Business has been lean over the years for many of the horse breeders in Hokkaido, Japan’s leading region for producing thoroughbreds, as the popularity of racing declines.

But breeders now see a ray of hope in China, where an increasing number of wealthy people are aspiring to own their own racehorses and thus acquire a new status symbol.

“The Chinese public is showing growing interest in racehorses,” said Han Guocai, vice chairman of the China Horse Industry Association, who was on a visit to a horse ranch in the Hokkaido town of Shinhidaka in December.

“Gambling on horse races is banned in China, but that ban could be lifted in the future,” he added while taking a close look at the sinewy bodies of some thoroughbreds.

In China, the owner of a horse that wins a race gets the prize money offered by the race sponsor, according to Hokkaido prefectural officials.

Japanese horses are known for their speed, so they are popular among affluent Chinese, the officials say.

Han and four other Chinese visitors went to Hokkaido ranches and the Nakayama Race Course in Chiba Prefecture, escorted by members of the Japan Association for International Racing and Stud Book, an affiliate of the Japan Racing Agency.

They wanted to learn how Japanese breeders raise their horses and procedures necessary for trade in the animals.

Breeder Norihisa Maekawa took heart from the Chinese visit to his ranch, hopeful for significant demand from abroad, which would stand in stark contrast with the situation in Japan. Maekawa ships an average of about 30 horses a year to other countries.

There were just 7,000 or so thoroughbreds and other lightweight horses used for racing raised last year in Japan, a far cry from the 1992 peak of 12,800, as tracks in smaller cities around Japan shut down for lack of business.

The slump in demand has dealt a particularly severe blow to breeders in Hokkaido, who raise more than 90 percent of Japan’s total.

On the other hand, exports to China began to increase rapidly in 2010 and Japan to this point has sold 124 horses to buyers in the country.

“The Chinese market is promising because Chinese buyers tend to purchase a large number of horses at a time,” said Norihiro Sakuta, an official with a stud breeders’ cooperative in the town of Urakawa.

One wealthy Chinese bought 18 horses for some ¥47 million in 2010 when they were put on the block in Shinhidaka and another 10 horses went to another Chinese buyer for about ¥16 million last year.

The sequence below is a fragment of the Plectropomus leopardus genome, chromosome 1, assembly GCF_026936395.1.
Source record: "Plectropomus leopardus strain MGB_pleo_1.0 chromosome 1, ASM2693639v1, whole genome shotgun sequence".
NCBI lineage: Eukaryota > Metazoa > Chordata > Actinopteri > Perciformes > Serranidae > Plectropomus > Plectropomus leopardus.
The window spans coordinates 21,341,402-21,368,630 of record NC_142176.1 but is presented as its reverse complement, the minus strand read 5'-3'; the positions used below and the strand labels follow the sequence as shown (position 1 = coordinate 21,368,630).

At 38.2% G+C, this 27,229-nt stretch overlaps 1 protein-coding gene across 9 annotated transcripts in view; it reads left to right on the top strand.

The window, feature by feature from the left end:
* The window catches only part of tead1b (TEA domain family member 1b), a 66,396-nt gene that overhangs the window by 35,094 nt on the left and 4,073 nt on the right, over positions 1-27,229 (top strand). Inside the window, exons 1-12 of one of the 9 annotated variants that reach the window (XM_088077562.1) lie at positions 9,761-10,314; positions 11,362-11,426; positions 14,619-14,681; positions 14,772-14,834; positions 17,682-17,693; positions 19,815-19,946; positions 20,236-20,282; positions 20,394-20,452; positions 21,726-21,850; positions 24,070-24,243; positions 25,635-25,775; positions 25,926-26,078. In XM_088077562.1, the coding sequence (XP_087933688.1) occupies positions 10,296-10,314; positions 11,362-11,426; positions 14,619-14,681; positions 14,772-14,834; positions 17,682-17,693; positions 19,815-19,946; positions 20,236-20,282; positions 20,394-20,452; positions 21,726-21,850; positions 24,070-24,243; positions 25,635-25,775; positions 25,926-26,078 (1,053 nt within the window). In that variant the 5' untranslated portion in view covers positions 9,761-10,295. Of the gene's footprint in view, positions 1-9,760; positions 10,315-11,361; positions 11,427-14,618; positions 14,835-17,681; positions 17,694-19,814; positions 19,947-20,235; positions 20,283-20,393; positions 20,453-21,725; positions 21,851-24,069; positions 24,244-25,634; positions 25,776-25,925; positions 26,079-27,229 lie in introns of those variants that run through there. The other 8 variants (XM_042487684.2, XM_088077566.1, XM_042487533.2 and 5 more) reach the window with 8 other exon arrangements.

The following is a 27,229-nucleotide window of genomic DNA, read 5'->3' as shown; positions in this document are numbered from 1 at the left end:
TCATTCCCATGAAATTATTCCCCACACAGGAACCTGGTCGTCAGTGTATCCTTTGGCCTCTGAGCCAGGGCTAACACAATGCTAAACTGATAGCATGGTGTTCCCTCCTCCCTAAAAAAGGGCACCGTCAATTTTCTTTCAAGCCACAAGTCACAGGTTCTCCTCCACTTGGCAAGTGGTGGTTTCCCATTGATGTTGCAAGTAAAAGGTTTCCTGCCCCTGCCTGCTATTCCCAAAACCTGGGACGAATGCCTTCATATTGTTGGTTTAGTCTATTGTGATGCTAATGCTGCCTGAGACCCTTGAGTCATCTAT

“Turnover is still low, but the market should become energized as the number of bidders grows,” Sakuta said.

Han of the China Horse Industry Association said Hokkaido breeders possess sophisticated knowhow and Japan’s proximity to China compared with other major horse-producing countries helps.

Eager not to miss out on a new business opportunity, a delegation of Hokkaido breeders went to China in December and ironed out terms of transactions with a state-run livestock trading firm.

One major stumbling block for bilateral trade is quarantine regulations.

“Horses (being sold from Japan to China) are required to be quarantined for more than 100 days, which raises the costs that buyers have to pay while their horses are in quarantine,” said Naoyuki Sunaga, an official in charge of international exchange at the Japan Association for International Racing and Stud Book.

“The quarantine period needs to be shortened if horse exports to China are to be boosted.”

Kumamoto milk exports


Dairy farmers in Kumamoto Prefecture are intensifying their efforts to boost milk exports to other parts of Asia.

Milk produced in Hokkaido dominates Japan’s export business because of its brand cachet, but producers in Kumamoto are striving to blaze a new trail overseas.

It could be a lucrative move, considering the trend toward globalization, including Japan’s possible signing on to the U.S.-led Trans-Pacific Partnership free-trade deal.

Kumamoto farmers export long-life milk that doesn’t need to be refrigerated. The Kumamoto Dairy Cooperative Association first entered the Hong Kong market in February 2007, after which it began business in Taiwan and Shanghai.

Exports to Singapore have also started up.

Kumamoto produces about 240,000 tons of raw milk per year, making it the largest producer in western Japan. But only a fraction is sold abroad — just 90 tons in fiscal 2010 when exports peaked, according to the dairy association. Hong Kong has been the primary market.

Finance Ministry data on the other hand show that Hokkaido accounted for 2,700 tons of Japan’s total of 2,900 tons in exports in fiscal 2010.

Japanese milk producers, meanwhile, are desperately trying to turn around their business.

While domestic sales have been stagnant, radiation fears fanned by the disaster at the Fukushima No. 1 nuclear power plant badly hurt overseas demand.

In the face of the tough times, the Kumamoto association is setting its sights on countries such as Malaysia and Vietnam where Hokkaido milk producers have yet to gain a foothold.

“We hope to push further into Asian markets to boost the morale of local milk producers, whose number is declining,” an association official said.

In a time of both misinformation and too much information, quality journalism is more crucial than ever.
By subscribing, you can help us get the story right.